Based on what I have seen so far, I don’t see how Trump would make it through a full-term. People of his own party disagree with him on a number of issues already. During his campaign he waged war against the establishment, and now the establishment is waging war against him. Some of them are speaking out publicly, whereas others acknowledge their disagreement privately.
White House staff members are at war with each other. Mike Flynn, national security adviser, was Trump’s first casualty. And FBI Director James Comey confirmed the agency’s probe into possible Trump-Russia ties. Trump took office as the most conflicted and ethically problematic president in the nation’s history. Ethics experts have already filed a lawsuit saying Trump’s overseas interests violate the Constitution. His travel ban, a moral failure, has been blocked twice. He has not drained the swamp--he has filled it with banking sharks who once again will have an immense influence on the American economy. He doesn’t recognize that the White House is not a real estate deal, but a government.
Abruptly pulling the rewrite of the nation’s healthcare system from consideration is a colossal failure for him. This defeat undermines his image as a skilled dealmaker.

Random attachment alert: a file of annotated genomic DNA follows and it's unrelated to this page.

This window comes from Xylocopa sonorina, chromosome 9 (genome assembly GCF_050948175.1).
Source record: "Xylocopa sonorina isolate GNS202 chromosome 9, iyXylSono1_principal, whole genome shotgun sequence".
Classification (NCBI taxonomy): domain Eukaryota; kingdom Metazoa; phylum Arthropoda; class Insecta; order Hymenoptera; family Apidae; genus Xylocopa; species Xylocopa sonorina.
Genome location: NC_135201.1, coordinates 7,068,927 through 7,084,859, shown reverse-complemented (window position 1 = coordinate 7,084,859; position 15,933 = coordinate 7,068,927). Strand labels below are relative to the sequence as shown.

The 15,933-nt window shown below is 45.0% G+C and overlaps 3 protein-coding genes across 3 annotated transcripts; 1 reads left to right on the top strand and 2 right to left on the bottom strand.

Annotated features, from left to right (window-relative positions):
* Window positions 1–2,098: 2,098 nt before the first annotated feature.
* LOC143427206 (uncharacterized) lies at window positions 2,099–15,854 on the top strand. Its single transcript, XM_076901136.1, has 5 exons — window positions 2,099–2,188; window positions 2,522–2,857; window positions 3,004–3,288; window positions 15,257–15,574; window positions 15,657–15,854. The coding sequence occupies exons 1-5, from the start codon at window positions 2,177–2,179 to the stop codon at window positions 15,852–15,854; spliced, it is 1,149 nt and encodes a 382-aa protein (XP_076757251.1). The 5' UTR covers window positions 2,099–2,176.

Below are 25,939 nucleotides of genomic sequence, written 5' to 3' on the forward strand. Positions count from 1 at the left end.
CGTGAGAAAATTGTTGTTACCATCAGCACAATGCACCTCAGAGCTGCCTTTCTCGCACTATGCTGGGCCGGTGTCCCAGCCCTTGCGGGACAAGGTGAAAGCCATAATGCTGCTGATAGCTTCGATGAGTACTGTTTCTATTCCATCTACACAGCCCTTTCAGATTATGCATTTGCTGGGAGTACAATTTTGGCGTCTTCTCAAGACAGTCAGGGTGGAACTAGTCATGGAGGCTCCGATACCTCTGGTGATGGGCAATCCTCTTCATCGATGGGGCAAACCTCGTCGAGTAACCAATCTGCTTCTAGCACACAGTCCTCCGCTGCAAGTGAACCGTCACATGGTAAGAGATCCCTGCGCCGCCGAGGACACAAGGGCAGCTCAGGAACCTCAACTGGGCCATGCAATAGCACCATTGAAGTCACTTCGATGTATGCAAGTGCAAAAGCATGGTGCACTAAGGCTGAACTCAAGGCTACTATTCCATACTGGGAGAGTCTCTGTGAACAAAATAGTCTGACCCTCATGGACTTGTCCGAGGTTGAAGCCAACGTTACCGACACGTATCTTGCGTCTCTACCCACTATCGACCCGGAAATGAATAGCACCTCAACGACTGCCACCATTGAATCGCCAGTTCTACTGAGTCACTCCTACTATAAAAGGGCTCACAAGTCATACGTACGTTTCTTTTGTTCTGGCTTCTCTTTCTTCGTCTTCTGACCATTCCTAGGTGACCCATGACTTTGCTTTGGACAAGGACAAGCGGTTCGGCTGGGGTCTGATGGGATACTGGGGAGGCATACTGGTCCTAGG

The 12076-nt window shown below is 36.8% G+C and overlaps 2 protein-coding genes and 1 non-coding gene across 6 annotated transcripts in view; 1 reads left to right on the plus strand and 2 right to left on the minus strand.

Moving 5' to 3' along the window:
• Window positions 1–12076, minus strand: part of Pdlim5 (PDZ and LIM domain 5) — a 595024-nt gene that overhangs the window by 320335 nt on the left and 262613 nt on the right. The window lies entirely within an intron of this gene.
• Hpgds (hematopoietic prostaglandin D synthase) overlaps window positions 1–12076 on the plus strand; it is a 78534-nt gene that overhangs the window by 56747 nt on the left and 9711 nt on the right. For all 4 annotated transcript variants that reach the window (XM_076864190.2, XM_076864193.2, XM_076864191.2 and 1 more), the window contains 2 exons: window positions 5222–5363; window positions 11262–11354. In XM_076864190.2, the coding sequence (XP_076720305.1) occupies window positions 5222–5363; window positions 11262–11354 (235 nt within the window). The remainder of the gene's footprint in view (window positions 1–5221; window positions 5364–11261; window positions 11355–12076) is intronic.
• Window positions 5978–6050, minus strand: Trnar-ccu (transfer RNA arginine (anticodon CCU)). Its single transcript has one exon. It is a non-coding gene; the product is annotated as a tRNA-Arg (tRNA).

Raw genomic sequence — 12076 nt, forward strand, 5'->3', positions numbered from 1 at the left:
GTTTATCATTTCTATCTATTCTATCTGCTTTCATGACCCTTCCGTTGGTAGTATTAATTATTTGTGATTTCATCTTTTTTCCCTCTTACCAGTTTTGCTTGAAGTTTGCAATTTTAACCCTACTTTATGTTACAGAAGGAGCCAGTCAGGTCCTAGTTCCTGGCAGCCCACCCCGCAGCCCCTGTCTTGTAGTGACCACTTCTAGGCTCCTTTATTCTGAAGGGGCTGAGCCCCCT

Trump is only surviving because his base is still with him. As soon as his base recognizes that they are not going to get what he promised on the campaign trail, they will eventually stop supporting him, and his approval ratings will sink to an unprecedented low. I predict that will be the time when he will resign. He must know that the campaign to impeach him has already begun.
From Masood Akhtar, Middleton, Wis.
Senate can reach deal to maintain filibuster
The problem with the Senate is that it is too easy to filibuster. A compromise to strengthen the filibuster so that it has real consequences for the party that invoked it, making it more difficult to sustain, would limit its abuse.
In the specific case of Neil Gorsuch, the Democrats could keep their promise to filibuster a nominee they can’t block anyway and who won’t tip the court’s balance, the Republicans would eventually get another conservative on the Court and the Senate would retain its essential deliberative character. This is an opportunity for statesmanship that has been in too short supply in Washington lately.
From Frank Z. Riely Jr., Floyds Knobs, Ind.
And they're off again
Let’s see, Congress went into session early January only to have this outfit go MIA for the Martin Luther King holiday. They were off again in February. And now, this crew is slated to flee the Capitol for April 10 to be followed by their Memorial Day sojourn, Fourth of July respite and Labor Day hiatus.
We taxpayers pay these people more than $175,000 annually, including their healthcare and pension benefits, while they waste valuable time by failing to address those critical issues which the United States faces today.
From Earl Beal, Terre Haute, Ind.